Securing Your Connection With A VPN & Tunnelblick
A lot of the time, I am working in some location other than my trusted office network. Even when I am on my home network, I believe that a secure connection is just as important as all the other safety axioms we all are supposed to adhere to like password strength and not clicking on links in email from African royalty.
When I am not in my office, and many times when I am too, I use a VPN to encrypt my internet connections. This is mainly used to prevent data capture by anyone that is snooping. Now the likelihood of someone worrying about my banking information or Facebook account is minimal but being a security conscience person, I don’t mind taking the extra step just to be safe. So personally, I use a VPN, many others use a proxy instead. Although a proxy has some strengths, there are also a lot of weaknesses and I I think the problem is the general public who are using them are not sure of the difference between the two.
A Proxy Server (open proxy) is a computer that acts as an intermediary between your computer and the internet. All traffic that passes through the proxy server will appear to have come from that proxy server instead of your computer. This is based on the IP address of the proxy server. Proxy servers usually communicate with the internet using one of 2 different protocols; HTTP or SOCKS. Unlike a VPN as you will see below, proxies do not devote any resources to encrypting all the traffic that passes through them. Because of this, they can have connections (usually in the tens of thousands) at a time.
- Usually free
- Hides your IP address from basic checks
- Only useful for visiting websites
- HTTP traffic is not encrypted, only obfuscated
- Every browser must be individually configured to use the proxy
VPN or Virtual Private Network
A VPN creates an encrypted “tunnel” between your computer and the server that hosts the VPN. This means that all traffic passing through the VPN onto the open internet is unreadable by your internet service provider as well as the government. They can only see that you have a VPN and not what is being done with that VPN. These are generally encrypted with at least 128-bit encryption but are more common with 256-bit now. The VPN server can see what you do while connected which is why a good VPN provider will keep no logs. If it does keep logs, its users’ activities may be compromised making the VPN pointless. Although setting up VPN does usually involve downloading and installing a VPN client, or otherwise configuring your computer or mobile device, the computing skills needed are minimal, and most providers supply detailed step-by-step setup guides in any case. One good thing is that once set up, all your internet activity, no matter which program you use, is now safely routed through the VPN.
- Strong levels of encryption (128-bit up to 2048-bit)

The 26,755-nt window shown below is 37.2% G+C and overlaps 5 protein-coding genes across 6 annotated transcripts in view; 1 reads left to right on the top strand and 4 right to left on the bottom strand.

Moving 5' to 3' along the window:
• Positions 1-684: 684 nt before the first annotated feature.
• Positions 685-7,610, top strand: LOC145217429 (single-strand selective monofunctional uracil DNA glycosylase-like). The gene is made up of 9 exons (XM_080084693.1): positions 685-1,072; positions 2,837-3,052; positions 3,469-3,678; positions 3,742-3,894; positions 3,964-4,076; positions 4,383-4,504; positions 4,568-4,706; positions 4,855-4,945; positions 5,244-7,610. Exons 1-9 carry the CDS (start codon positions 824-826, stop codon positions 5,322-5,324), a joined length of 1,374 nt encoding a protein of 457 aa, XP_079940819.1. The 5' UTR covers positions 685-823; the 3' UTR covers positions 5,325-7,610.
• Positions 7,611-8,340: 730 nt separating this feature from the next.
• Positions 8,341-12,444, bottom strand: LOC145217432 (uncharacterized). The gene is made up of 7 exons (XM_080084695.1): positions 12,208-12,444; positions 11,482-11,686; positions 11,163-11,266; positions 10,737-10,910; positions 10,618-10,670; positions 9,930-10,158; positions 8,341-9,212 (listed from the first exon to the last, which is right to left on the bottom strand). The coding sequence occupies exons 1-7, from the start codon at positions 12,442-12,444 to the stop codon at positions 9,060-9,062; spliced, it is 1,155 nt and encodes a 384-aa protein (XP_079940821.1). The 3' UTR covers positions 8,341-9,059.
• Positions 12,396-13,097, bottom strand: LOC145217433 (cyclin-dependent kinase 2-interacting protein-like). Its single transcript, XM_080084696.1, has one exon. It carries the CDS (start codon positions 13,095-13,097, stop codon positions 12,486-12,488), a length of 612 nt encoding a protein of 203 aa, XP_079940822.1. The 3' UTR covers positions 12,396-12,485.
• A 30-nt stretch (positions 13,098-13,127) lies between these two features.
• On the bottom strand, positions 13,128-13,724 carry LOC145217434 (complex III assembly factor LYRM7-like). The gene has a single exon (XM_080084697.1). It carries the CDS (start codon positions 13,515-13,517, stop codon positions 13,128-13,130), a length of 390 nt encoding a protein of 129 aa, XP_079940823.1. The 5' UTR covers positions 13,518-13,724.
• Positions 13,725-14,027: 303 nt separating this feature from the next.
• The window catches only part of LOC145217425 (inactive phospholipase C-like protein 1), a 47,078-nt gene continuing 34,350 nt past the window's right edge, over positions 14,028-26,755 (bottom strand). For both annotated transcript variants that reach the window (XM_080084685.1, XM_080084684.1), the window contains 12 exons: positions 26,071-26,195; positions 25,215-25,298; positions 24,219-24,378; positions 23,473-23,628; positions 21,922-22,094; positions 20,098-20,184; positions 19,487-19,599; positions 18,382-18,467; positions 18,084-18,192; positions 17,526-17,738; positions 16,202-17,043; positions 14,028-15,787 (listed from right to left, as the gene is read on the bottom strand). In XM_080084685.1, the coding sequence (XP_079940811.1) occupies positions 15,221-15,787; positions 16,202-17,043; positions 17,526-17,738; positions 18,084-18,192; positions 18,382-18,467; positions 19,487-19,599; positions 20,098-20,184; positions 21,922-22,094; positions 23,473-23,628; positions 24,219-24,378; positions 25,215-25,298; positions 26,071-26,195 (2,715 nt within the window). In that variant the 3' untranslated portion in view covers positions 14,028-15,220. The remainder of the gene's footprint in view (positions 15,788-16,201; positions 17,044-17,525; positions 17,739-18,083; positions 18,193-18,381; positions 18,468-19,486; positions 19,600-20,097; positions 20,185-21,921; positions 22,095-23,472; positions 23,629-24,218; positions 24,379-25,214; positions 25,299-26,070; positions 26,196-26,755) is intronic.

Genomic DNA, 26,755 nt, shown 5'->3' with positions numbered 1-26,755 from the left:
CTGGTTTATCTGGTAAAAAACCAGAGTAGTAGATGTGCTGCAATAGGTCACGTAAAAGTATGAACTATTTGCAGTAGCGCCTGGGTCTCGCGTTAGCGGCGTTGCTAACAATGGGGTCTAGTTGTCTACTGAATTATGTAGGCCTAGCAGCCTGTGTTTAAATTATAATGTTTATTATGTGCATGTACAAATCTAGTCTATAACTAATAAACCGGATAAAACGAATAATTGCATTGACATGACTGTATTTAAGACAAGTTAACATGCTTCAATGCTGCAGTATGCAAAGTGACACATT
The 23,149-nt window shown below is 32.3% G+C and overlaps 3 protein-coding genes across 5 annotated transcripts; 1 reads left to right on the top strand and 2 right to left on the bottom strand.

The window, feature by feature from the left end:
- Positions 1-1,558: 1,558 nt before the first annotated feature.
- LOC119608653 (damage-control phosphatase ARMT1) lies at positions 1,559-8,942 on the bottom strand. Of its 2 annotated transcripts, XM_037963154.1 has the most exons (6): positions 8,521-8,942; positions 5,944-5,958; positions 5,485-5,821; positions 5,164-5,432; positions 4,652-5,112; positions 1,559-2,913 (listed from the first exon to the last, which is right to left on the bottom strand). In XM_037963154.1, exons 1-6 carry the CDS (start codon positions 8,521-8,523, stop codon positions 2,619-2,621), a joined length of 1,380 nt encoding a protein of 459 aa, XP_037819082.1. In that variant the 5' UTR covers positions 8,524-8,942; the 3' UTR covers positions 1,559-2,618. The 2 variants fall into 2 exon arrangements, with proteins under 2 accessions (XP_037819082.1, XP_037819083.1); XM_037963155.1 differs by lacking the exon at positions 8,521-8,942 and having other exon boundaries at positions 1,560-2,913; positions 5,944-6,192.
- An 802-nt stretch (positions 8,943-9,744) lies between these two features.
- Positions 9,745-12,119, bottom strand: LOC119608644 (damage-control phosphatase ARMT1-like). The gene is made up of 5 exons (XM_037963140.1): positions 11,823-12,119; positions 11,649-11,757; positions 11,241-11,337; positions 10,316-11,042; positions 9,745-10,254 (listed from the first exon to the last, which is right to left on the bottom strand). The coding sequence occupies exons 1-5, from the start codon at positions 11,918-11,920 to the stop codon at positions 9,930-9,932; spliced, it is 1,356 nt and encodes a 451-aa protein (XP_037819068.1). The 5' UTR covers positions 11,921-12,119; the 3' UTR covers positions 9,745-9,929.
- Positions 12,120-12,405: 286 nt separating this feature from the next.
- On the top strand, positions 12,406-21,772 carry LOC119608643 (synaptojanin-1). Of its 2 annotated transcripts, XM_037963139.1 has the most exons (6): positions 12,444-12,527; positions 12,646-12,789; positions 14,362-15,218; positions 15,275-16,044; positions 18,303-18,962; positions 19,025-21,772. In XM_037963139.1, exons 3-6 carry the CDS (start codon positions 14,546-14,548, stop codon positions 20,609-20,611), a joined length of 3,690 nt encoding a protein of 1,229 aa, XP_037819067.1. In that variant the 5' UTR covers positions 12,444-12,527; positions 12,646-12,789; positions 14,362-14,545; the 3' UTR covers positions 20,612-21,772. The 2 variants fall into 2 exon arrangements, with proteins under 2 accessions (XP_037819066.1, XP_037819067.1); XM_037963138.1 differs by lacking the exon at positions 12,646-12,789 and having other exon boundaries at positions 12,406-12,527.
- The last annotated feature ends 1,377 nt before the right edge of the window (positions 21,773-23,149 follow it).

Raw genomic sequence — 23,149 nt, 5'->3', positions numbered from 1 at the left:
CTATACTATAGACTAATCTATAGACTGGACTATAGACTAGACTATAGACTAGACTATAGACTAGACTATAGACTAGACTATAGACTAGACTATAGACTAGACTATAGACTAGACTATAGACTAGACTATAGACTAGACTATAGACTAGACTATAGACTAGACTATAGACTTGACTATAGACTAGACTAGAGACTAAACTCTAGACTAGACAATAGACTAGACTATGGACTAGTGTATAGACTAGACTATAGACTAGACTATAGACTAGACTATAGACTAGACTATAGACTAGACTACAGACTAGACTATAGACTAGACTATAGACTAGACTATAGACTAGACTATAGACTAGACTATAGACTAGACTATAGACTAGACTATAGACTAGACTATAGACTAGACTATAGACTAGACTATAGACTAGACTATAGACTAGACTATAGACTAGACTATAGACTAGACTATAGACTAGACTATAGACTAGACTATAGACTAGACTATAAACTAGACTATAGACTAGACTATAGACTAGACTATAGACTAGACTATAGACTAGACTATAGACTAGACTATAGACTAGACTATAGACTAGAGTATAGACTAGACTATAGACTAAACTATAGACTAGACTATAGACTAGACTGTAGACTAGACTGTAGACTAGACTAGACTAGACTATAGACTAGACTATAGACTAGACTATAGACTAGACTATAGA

- All internet activity is encrypted
- More expensive than a proxy
- If the VPN provider keeps logs, then it is pointless
- Can be slow at peak hours
What VPN Do I Use?
I have tried a couple and I have come to the conclusion that BTGuard is by far the best available right now. They charge $9.95 a month for their VPN that runs on 256-bit AES encryption which is more than enough to keep prying eyes out of your data.
- Simple download & install
- No records of usage stored
- 256-bit AES encryption
- Unlimited download speeds, 10Gbit servers
- VPN includes OpenVPN & PPTP
- Servers in Canada, Europe and Asia
Taking It A Step Further With TunnelBlick
Having a VPN is great, but it only works if you remember to turn it on. This is where TunnelBlick comes into play. Tunnelblick is a free, open source graphic user interface for OpenVPN on OS X. It provides easy control of OpenVPN client and/or server connections.
It comes as a ready-to-use application with all necessary binaries and drivers (including OpenVPN, easy-RSA, and tun/tap drivers). No additional installation is necessary, just add your configuration and encryption information. The great thing about it is it defaults to being turned on at all times. So once set up, it actively looks for an internet connection and once found, secures all your traffic.
VPNs are superior in almost every way compared to proxies. They protect your data as well as your location. Additionally because ISPs cannot monitor your activity, it is very effective at bypassing data throttling.
The only reason to choose a proxy over a VPN would be the price but with the average VPN costing around $10 per month, it is a small price to pay for your security. Try to skip 1 meal out at a restaurant each month and you are covered.
One word of caution: Nothing in this world is ever absolutely 100% secure. Although I wouldn’t worry about anyone breaking the encryption on your VPN, recent news from the Edward Snowden leaks point to the fact that the NSA/CIA might be able to decrypt data from VPNs. However at this point, they probably have a few other security issues to be worried about (i.e. ISIS, Snowden) other than your relationship being changed to “Its complicated” on Facebook.